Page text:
A court has awarded a couple £120,000 in damages after their local adoption service turned them away because of their Indian heritage.
Adopt Berkshire told Sandeep and Reena Mander ‘not to bother applying’ due to their Asian background when the couple approached the agency three years ago.
The Manders sued The Royal Borough of Windsor and Maidenhead Council arguing that they felt ‘directly discriminated against’. The council denied the charge.
Judge Melissa Clarke concluded that the Sikh couple had indeed been discriminated against on the grounds of race.
‘Today’s judgment is a victory for all British children who need loving adoptive homes, and for all the eligible, loving adoptive British families hoping to welcome them into their lives,’ said Georgina Calvert-Lee, senior counsel at McAllister Olivarius, the law firm that represented the couple.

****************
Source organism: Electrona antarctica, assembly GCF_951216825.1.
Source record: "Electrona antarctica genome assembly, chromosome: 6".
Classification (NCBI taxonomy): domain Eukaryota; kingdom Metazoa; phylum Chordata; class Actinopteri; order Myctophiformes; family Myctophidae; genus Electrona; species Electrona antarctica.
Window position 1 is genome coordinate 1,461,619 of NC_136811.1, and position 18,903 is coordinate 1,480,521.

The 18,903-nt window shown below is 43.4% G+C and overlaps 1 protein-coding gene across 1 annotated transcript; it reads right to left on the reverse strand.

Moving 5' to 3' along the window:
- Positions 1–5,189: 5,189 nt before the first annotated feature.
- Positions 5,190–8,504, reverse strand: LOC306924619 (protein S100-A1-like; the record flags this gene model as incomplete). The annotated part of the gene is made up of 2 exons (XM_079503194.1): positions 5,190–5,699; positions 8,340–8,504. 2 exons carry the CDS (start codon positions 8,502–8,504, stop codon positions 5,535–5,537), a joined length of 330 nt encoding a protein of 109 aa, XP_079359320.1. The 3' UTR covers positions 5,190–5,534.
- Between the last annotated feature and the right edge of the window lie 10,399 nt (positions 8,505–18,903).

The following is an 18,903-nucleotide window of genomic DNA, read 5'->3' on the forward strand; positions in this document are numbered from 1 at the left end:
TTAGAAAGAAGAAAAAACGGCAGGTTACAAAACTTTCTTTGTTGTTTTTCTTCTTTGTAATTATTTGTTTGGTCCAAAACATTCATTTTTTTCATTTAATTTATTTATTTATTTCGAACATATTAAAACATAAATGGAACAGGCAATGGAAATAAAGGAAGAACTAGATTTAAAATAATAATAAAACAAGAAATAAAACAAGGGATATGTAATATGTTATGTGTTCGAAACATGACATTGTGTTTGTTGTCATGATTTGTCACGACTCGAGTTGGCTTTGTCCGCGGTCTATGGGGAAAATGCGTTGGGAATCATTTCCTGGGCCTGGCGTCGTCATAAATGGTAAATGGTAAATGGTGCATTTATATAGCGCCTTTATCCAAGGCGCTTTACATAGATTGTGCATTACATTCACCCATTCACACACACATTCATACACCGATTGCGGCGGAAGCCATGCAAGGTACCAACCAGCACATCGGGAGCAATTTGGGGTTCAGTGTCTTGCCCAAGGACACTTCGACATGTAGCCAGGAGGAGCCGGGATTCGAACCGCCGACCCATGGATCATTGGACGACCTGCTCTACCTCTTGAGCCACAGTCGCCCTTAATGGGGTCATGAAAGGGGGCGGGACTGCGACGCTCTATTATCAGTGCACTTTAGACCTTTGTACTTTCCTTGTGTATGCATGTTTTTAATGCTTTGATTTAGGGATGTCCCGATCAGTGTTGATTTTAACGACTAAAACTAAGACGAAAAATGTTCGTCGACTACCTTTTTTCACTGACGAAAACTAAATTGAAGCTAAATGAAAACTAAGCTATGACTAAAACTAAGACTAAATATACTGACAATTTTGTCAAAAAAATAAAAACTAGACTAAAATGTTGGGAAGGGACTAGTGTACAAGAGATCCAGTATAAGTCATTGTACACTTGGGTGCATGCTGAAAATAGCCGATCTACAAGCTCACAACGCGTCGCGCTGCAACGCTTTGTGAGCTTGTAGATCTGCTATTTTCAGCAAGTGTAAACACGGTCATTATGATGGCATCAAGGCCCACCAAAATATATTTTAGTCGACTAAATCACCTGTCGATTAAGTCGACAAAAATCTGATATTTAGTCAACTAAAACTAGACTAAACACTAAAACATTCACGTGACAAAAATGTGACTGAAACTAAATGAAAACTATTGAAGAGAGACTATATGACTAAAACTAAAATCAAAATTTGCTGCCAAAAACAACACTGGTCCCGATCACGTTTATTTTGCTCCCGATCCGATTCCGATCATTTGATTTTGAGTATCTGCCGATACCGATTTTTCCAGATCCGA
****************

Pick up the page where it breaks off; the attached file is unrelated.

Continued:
‘From the start, Adopt Berkshire acknowledged that the Manders were excellent candidates to be adoptive parents. And yet Adopt Berkshire refused to even let them apply, prejudging them based on how they defined the Manders’ “cultural identity”.
‘The Manders are British, and they treasure the central British value of fairness. They therefore asked the court for the basic right to be treated on equal footing with other British couples.’
Speaking to the BBC, Mr Mander said that he thought cultural heritage is important but he believed ‘a number of factors need to be looked at’.
‘Your cultural heritage, your financial stability as a couple, how young you are, where you live – all sorts of things need to be looked at,’ he said.
A spokesperson from the council said that they were ‘disappointed’ by the court’s judgment.
‘We have reviewed our policies to ensure they are fit for purpose and are confident that we do not exclude prospective adopters on the grounds of ethnicity,’ they said.
‘Finally, we always put the best interests of the children at the heart of any adoption decisions and are committed to best practice in our provision of adoption services.’